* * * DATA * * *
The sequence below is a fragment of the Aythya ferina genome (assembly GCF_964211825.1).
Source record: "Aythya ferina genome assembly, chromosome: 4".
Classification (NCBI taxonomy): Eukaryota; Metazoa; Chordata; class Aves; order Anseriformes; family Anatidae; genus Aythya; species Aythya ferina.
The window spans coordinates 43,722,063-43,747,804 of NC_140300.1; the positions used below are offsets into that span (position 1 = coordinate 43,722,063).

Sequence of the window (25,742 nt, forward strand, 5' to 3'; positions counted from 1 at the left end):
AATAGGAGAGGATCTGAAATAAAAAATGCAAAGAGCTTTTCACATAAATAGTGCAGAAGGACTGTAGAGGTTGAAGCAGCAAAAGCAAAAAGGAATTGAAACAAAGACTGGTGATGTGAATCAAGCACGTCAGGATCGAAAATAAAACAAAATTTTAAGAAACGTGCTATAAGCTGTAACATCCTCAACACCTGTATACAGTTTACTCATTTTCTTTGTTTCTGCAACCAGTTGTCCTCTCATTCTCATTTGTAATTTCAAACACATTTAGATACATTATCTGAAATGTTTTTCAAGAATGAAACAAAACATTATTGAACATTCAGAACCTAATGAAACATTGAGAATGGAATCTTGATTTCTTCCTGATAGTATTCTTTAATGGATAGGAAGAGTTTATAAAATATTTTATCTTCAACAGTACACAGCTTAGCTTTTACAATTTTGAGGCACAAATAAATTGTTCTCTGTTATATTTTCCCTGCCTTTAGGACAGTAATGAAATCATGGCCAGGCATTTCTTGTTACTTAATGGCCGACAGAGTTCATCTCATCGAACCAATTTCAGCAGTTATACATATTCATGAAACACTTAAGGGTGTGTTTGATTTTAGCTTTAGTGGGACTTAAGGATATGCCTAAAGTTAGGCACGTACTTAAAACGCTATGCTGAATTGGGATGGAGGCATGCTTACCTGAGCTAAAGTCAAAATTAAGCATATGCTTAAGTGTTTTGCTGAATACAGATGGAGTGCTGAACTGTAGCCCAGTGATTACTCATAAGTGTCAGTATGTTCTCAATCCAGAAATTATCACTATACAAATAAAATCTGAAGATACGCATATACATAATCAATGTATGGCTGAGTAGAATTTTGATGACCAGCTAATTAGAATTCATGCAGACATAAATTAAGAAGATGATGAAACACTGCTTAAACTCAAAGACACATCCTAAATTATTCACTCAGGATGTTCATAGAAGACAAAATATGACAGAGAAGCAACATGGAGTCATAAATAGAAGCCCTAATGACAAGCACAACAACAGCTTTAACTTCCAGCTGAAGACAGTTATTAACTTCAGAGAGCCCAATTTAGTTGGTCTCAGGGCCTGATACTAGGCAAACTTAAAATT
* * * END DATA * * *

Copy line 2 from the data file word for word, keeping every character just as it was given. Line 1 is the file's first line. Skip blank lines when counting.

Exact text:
Source record: "Aythya ferina genome assembly, chromosome: 4".